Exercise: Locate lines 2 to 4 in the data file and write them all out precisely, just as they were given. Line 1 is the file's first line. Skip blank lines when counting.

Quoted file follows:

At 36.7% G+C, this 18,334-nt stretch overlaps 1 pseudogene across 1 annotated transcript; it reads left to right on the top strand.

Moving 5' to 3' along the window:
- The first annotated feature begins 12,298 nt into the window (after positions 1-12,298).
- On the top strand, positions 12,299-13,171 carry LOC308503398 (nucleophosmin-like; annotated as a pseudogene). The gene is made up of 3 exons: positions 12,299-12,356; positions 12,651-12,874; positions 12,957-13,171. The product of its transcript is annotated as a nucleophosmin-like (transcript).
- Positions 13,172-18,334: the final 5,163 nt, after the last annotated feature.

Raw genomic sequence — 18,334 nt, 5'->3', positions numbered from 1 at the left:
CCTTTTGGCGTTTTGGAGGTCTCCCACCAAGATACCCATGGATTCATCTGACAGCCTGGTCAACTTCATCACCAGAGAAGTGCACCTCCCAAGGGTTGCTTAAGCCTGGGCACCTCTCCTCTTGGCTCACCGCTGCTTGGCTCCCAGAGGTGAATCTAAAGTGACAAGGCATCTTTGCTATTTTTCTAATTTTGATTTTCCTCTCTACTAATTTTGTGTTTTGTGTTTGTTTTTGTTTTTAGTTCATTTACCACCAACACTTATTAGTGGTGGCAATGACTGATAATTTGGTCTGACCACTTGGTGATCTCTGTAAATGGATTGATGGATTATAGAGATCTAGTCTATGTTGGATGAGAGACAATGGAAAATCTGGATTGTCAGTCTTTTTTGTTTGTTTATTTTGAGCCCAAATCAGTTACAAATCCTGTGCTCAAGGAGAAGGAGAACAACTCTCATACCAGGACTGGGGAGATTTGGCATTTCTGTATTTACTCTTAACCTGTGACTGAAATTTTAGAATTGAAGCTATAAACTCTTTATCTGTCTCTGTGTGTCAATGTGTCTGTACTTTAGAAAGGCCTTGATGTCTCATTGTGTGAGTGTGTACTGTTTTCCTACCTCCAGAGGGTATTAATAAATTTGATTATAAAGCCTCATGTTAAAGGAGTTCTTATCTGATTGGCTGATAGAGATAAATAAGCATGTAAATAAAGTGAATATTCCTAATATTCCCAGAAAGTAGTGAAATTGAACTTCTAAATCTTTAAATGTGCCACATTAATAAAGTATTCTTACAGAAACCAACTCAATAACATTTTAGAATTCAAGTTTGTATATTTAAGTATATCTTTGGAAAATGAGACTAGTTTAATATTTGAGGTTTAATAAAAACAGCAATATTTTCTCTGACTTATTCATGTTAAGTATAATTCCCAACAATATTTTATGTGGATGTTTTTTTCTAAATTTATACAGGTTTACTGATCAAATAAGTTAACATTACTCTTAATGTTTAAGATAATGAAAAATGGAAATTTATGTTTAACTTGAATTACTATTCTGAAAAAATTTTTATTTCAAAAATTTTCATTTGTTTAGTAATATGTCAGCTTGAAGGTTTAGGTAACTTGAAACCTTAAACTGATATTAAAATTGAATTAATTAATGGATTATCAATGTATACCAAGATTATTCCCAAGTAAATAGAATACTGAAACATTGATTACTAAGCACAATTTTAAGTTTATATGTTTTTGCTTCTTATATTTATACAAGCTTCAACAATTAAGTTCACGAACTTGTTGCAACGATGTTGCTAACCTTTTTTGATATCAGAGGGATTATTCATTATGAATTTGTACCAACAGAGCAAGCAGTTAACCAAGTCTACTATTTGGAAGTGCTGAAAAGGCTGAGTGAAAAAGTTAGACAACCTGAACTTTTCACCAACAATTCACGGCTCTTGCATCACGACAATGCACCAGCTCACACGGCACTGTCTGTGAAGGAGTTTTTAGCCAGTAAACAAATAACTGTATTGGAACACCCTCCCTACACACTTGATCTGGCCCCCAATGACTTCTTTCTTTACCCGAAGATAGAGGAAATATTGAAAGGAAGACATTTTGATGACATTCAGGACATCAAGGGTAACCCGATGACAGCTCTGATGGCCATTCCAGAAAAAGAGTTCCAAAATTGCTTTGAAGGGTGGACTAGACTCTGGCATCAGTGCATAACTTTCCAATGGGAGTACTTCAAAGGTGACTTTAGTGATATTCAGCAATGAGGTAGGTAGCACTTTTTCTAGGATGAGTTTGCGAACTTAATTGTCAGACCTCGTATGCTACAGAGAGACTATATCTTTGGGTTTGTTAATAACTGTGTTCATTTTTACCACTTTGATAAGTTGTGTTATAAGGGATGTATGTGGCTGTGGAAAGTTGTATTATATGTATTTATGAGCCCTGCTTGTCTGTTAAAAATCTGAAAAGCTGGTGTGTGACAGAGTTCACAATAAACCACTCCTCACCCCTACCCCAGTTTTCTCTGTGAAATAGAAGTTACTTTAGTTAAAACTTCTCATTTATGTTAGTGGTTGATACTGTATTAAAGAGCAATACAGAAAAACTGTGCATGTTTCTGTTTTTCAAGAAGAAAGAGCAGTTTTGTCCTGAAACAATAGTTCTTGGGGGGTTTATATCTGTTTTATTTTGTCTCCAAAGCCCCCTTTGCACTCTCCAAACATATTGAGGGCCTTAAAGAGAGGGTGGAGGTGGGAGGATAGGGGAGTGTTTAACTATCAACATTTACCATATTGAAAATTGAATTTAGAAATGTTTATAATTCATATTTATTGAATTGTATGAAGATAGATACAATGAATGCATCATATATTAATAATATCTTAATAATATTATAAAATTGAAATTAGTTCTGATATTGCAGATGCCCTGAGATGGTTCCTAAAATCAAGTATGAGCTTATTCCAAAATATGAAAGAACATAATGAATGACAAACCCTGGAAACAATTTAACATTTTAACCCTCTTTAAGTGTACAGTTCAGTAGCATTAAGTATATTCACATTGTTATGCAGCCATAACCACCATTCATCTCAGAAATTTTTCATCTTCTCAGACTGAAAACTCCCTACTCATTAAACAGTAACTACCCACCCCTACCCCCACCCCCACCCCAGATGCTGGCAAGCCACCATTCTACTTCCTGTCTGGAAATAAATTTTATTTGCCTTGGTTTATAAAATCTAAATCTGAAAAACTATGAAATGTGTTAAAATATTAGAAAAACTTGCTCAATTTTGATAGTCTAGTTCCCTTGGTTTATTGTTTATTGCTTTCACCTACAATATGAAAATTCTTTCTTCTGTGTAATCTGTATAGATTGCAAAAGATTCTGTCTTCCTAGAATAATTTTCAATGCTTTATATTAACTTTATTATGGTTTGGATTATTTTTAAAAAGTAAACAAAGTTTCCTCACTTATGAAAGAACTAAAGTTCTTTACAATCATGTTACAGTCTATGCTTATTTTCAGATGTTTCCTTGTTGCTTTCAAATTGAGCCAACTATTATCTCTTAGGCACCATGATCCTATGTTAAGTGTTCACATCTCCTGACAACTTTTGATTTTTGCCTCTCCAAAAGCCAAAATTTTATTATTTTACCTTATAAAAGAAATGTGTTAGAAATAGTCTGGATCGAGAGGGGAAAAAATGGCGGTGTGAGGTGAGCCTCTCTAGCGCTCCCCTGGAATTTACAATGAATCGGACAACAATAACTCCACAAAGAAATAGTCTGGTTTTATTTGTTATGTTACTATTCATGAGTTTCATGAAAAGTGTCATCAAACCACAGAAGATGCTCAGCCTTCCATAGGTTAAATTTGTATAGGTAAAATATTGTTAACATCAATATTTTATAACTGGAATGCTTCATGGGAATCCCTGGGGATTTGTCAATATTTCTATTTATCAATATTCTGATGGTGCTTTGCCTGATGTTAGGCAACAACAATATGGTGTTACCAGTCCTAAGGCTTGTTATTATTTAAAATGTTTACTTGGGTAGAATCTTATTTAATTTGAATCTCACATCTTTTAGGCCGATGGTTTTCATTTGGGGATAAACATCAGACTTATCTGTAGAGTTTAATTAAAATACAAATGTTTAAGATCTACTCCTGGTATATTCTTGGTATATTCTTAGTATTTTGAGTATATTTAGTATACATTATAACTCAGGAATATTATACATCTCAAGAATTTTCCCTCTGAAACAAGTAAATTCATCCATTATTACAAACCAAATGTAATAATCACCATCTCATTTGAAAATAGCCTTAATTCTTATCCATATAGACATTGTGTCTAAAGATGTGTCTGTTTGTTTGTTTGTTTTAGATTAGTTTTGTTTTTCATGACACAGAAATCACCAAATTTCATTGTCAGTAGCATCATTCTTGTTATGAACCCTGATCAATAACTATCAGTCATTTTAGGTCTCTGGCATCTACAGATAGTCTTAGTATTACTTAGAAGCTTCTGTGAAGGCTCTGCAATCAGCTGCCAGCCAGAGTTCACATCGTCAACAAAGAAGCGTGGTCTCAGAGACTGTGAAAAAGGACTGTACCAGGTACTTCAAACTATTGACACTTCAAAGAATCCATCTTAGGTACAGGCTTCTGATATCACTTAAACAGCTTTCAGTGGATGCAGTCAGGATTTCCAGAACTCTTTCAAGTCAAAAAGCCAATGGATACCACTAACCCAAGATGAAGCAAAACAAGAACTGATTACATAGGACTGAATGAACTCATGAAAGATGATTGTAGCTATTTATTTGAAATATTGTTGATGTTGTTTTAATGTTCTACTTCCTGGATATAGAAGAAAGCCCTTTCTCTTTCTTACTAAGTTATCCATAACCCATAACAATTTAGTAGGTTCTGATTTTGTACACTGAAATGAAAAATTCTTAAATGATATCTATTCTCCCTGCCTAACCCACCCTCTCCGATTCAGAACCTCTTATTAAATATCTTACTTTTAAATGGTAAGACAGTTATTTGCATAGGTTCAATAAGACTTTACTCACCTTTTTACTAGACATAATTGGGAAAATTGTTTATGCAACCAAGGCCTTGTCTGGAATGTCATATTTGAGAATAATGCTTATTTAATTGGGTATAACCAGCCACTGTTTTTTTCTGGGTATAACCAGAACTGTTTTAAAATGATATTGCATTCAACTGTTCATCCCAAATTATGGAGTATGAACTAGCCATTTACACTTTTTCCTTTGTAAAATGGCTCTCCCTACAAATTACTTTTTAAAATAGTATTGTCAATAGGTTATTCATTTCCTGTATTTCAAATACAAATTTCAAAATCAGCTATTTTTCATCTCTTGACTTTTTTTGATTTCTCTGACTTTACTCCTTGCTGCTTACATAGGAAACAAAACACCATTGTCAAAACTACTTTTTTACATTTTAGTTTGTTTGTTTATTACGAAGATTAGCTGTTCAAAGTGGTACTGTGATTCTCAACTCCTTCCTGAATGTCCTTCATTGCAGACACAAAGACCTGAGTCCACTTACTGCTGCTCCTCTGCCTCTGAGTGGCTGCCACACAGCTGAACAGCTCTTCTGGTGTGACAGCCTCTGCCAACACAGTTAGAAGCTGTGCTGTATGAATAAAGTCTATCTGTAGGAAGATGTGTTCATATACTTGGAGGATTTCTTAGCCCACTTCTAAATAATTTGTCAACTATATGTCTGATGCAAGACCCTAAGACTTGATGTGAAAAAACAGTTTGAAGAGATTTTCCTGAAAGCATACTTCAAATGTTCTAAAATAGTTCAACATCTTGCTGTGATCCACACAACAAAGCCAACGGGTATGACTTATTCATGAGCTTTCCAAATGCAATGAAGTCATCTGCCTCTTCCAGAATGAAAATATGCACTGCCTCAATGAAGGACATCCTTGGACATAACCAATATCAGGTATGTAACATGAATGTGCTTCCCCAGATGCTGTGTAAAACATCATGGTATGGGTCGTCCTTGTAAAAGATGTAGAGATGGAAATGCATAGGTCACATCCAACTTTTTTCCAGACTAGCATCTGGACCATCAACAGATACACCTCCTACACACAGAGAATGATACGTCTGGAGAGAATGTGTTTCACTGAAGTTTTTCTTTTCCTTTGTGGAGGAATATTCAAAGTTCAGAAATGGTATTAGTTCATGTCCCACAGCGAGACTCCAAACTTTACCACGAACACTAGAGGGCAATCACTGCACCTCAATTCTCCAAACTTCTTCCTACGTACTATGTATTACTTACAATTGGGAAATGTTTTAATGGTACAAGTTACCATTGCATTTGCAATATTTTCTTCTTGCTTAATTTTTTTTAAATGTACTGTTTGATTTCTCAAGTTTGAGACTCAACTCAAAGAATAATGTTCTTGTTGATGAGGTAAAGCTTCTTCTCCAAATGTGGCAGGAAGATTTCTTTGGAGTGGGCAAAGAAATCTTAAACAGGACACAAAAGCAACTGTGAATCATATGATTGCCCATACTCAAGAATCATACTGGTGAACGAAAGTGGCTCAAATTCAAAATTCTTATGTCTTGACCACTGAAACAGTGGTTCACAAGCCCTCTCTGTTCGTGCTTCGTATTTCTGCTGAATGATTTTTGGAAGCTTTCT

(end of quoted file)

Moving 5' to 3' along the window:
- The first annotated feature begins 12,298 nt into the window (after positions 1-12,298).
- On the top strand, positions 12,299-13,171 carry LOC308503398 (nucleophosmin-like; annotated as a pseudogene). The gene is made up of 3 exons: positions 12,299-12,356; positions 12,651-12,874; positions 12,957-13,171. The product of its transcript is annotated as a nucleophosmin-like (transcript).